This is a deeply touching, interesting and tragic account of slavery in nineteenth century America written by a former slave. Solomon Northup was a free black man living in the State of New York when America was still split between the non-slavery states in the north and the slave-using states in the south. Solomon was drugged, kidnapped and taken into the deep south where he was sold into slavery to work on plantations for twelve years until he was finally able to get word to his family of his This is a deeply touching, interesting and tragic account of slavery in nineteenth century America written by a former slave. Solomon Northup was a free black man living in the State of New York when America was still split between the non-slavery states in the north and the slave-using states in the south. Solomon was drugged, kidnapped and taken into the deep south where he was sold into slavery to work on plantations for twelve years until he was finally able to get word to his family of his whereabouts. Solomon and his fellow slaves suffered the most dreadful, inhumane treatment and abuse imaginable. Treated as nothing more than property he was worked half to death, given little or no food, beaten and whipped and threatened with death daily. How anyone survived under those conditions is a mystery to me. Because he began his life free Solomon was an educated man who could read and write (skills which most slaves did not possess being denied even the most basic education by the slave owners) and was able to pass a letter to a white man on the plantation who took pity on Solomon and delivered it for him. The entire time Solomon was a slave he used a different name and could never reveal that he was actually a free man who had been kidnapped. When he had tried to do so not long after being kidnapped he was savagely beaten and warned that if he told a living soul he would be murdered by his 'master' Despite the age of the book it is very well written and easy to read, the barbaric cruelty suffered by the slaves is a stain on humanity and a reminder of how cruel human beings can be to each other. An excellent read.

  28. 5 out of 5

    Annemarie Donahue

    HOLY COW! This book was amazing. So I'm not saying anything that is new or ground-breaking as this book has been read by much smarter people who have a better pedigree to say stronger, smarter things.. see they wouldn't even say "things". But this book written by Northup himself was touching, terrifying, truthful and very humbling. Quick overview of plot: he's talked into traveling with two guys to Washington to play the violin as part of a circus, he's paid well and is about to return home when HOLY COW! This book was amazing. So I'm not saying anything that is new or ground-breaking as this book has been read by much smarter people who have a better pedigree to say stronger, smarter things.. see they wouldn't even say "things". But this book written by Northup himself was touching, terrifying, truthful and very humbling. Quick overview of plot: he's talked into traveling with two guys to Washington to play the violin as part of a circus, he's paid well and is about to return home when he gets sick and is kidnapped from his room in the middle of the night. When he wakes up (which he doesn't know if that's the next day or a few days later) he finds he's being sold as a slave. He is really honest and doesn't claim to know for a fact if the men who recruited him in Saratoga, NY, to come with them were part of the plot or not. Anyways, he's sold to Ford who treats him well but then sold to a series of jack-asses. It's harrowing to hear a man born to freedom and liberty actually speak WELL of a man who claimed that owning humans was okay, and godly. And that's what makes this book a great read. It's not just angry, which would be understandable, it's a story of a saga, an epic, but it's treated as an understatement. The people whom Northup writes about are presented as multi-dimensional, and Northup often takes a moment to understand where they are coming from (which is usually jack-ass-land). Loved this. All students should get to this book and definitely get their nerd on! I really want to do a vlog on it, but can't as my students crawl all over my youtube channel and I don't want to encourage cheating. Go read for yourself!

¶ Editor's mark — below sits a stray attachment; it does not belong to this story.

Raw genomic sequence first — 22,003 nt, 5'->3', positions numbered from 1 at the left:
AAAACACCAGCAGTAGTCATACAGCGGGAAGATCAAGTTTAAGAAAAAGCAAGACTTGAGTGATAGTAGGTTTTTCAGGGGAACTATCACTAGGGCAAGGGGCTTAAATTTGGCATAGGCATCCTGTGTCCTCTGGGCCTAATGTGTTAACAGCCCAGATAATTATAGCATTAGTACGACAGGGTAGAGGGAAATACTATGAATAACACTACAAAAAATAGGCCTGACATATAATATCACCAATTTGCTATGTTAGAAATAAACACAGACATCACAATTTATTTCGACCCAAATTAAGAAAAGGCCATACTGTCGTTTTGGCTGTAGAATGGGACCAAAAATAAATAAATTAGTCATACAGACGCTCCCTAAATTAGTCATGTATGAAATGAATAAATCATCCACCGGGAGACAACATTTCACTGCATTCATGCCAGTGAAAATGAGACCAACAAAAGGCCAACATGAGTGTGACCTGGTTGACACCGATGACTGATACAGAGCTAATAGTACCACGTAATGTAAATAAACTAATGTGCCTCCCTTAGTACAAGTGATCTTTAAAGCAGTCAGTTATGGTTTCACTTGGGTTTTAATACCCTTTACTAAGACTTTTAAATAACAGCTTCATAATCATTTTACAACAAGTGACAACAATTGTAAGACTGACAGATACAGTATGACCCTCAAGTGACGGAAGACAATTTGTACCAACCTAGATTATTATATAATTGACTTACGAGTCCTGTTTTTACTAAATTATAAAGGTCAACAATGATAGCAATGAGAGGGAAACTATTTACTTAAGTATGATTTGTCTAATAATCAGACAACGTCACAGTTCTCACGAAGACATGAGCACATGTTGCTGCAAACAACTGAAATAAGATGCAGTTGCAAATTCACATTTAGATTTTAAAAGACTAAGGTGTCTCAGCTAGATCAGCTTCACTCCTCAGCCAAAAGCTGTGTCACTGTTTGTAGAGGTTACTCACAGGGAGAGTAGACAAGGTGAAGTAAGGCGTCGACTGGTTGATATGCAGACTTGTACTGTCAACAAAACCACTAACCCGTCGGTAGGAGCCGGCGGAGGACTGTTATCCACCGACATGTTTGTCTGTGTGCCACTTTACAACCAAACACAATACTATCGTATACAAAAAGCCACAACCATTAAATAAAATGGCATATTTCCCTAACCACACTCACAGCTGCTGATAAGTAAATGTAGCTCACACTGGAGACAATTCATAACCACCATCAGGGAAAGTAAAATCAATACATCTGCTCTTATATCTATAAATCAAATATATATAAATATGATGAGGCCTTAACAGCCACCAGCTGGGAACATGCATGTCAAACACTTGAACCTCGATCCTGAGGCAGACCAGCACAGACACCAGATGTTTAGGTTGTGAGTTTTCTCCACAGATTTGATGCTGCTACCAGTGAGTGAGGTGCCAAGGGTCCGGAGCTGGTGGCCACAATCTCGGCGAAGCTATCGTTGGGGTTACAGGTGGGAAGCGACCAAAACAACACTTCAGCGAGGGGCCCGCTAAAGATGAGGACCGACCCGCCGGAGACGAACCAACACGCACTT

29. 4 out of 5

    Martine

    rated based on importance, not reading enjoyment, obviously. It took me a long time to read this, most of the time because my head was just not in the right mindset to read this. It's... the worst book to read on the train because this is the kind of story yu need to make time for, you need to focus on.

  30. 4 out of 5

    Josephine Sorrell

    Solomon Northups 12 Years a Slave recounts the authors life story as a free black man from the North who was kidnapped and sold into slavery in the pre-Civil War South. The son of an emancipated slave, Northup was born free. He lived, worked, and married in upstate New York, where his family resided. He was a hard working, talented laborer and also an accomplished violin player. In 1841, two con men offered him lucrative work playing fiddle in a circus, so he traveled with them to Washington, Solomon Northup’s 12 Years a Slave recounts the author’s life story as a free black man from the North who was kidnapped and sold into slavery in the pre-Civil War South. The son of an emancipated slave, Northup was born free. He lived, worked, and married in upstate New York, where his family resided. He was a hard working, talented laborer and also an accomplished violin player. In 1841, two con men offered him lucrative work playing fiddle in a circus, so he traveled with them to Washington, D.C., where he was drugged, kidnapped, and subsequently sold as a slave into the Red River region of Louisiana. For the next twelve years he survived as the human property of several different slave masters, with the bulk of his bondage lived under the cruel ownership of a southern planter named Edwin Epps. In January 1853, Northup was finally freed by Northern friends who came to his rescue.